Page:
Last Updated Jun 28, 2010 5:31 PM EDT
The stock may turn out to be quite expensive too because Tesla is selling itself not as a carmaker but as a technology enterprise. The company is based in Silicon Valley, and it has some big tech names and big tech money behind it. Tesla's high-profile backers include Larry Page and Sergey Brin, co-founders of Google (GOOG).
Tesla's chief executive, Elon Musk, is a serial entrepreneur who made his fortune in such businesses as PayPal, the Internet payment system that is now part of eBay (EBAY). He may or may not still have that fortune; Musk is going through a divorce and says he's pretty much tapped out except for his Tesla shares.
In a recent pitch to investors, Musk said: "We are a Silicon Valley company, closer to an Apple or Google than to a GM or Ford in the way we operate the company."
Well, not exactly. Apple (AAPL) and Google make money consistently. Tesla, which was founded in 2003, has never had a profitable quarter, and its losses have been growing. In that way - it even got a big loan from the federal government - it's a lot more like General Motors and Ford (F).
Big Ideas, Not Big Bucks
Tesla's financial history also may seem familiar to those who remember the first wave of Internet companies that had their initial public offerings in the late 1990s. They too had earned nary a penny and were sold on the fancifulness of the concepts underlying them rather than on prospects of commercial viability.
Like them, Tesla has no profits, but it does have a plan. The company has a Model S on the drawing board with an anticipated sticker price of $50,000 that could be suitable to eco-warriors of more modest means.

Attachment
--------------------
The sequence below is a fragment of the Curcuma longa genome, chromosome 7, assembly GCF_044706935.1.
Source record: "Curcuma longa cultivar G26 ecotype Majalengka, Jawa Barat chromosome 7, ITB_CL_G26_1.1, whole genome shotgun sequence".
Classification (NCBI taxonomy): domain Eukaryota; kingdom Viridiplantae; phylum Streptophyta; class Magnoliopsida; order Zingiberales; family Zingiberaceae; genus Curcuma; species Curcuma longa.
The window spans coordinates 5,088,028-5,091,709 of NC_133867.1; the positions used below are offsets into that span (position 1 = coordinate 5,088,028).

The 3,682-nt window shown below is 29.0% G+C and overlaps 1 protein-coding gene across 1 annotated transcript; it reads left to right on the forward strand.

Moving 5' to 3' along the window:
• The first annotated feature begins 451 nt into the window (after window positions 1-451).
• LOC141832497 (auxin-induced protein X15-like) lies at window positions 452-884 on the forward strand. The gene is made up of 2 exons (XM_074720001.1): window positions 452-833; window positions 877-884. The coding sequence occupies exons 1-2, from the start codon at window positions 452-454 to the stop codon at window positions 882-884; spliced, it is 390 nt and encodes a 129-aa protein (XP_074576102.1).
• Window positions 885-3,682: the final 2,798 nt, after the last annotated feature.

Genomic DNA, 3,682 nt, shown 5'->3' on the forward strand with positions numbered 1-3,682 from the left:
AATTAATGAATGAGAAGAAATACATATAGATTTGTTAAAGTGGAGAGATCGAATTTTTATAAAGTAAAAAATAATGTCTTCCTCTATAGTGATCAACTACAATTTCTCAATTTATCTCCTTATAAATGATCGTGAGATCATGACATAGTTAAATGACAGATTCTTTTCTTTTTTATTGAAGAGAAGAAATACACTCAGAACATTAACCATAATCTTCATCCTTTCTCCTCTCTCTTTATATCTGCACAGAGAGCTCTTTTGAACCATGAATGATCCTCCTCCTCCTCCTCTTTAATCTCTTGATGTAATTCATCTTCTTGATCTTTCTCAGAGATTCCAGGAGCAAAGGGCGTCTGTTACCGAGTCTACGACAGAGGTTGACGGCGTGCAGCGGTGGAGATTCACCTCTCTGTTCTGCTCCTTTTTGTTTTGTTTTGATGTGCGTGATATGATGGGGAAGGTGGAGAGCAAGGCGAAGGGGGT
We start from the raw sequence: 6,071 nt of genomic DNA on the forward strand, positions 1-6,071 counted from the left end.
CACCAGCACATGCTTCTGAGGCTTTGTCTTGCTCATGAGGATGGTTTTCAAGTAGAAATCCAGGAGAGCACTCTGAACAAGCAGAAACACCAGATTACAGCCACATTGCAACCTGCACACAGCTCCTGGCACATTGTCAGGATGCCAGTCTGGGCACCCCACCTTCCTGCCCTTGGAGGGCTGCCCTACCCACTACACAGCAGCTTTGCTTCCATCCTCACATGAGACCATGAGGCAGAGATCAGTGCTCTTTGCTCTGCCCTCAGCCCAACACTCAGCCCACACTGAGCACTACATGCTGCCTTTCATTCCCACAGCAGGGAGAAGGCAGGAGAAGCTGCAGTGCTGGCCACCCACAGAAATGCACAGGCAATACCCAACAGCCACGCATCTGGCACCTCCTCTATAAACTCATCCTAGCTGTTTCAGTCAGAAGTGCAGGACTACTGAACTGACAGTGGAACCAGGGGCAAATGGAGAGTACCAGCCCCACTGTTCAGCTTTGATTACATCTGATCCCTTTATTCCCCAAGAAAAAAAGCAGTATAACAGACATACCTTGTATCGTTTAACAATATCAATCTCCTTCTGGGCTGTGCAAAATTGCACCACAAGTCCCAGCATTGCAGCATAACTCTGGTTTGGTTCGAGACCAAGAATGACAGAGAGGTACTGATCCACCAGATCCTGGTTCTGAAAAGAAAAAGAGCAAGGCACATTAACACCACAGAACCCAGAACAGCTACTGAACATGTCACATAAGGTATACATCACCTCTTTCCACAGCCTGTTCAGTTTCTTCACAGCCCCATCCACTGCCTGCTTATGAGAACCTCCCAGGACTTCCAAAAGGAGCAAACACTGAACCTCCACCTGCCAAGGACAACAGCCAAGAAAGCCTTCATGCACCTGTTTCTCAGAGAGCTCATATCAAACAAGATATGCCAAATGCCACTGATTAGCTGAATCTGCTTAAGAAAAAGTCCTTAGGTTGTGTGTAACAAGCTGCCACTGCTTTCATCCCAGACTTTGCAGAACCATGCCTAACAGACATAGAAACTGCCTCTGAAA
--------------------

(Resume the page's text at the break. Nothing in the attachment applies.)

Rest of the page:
The Model S indeed may be coming to a socket near you, and it may be a big seller. The problem for investors, however, is the same one they discovered too late a decade ago.
The Internet IPOs allowed ordinary folks the chance to own a piece of really cool companies in the early phases of their lives when such opportunities until then had been restricted to venture capitalists and other swells. As things turned out, small investors were buying the stocks retail and not at the bargain-basement prices that venture capitalists insist on.
Many of those Internet companies didn't survive, and few of the ones that did paid off in the long run for investors who bought their IPOs. Tesla's stock may have a better fate, but there's something about green technologies - faddishness, difficulty turning a profit - that recalls the failures of Internet stocks.
Not that this is a way to select investments, but the company's choice of namesake can't be a good omen. Nikola Tesla was a brilliant inventor, but he knew way more about making electricity than making money and died deeply in debt.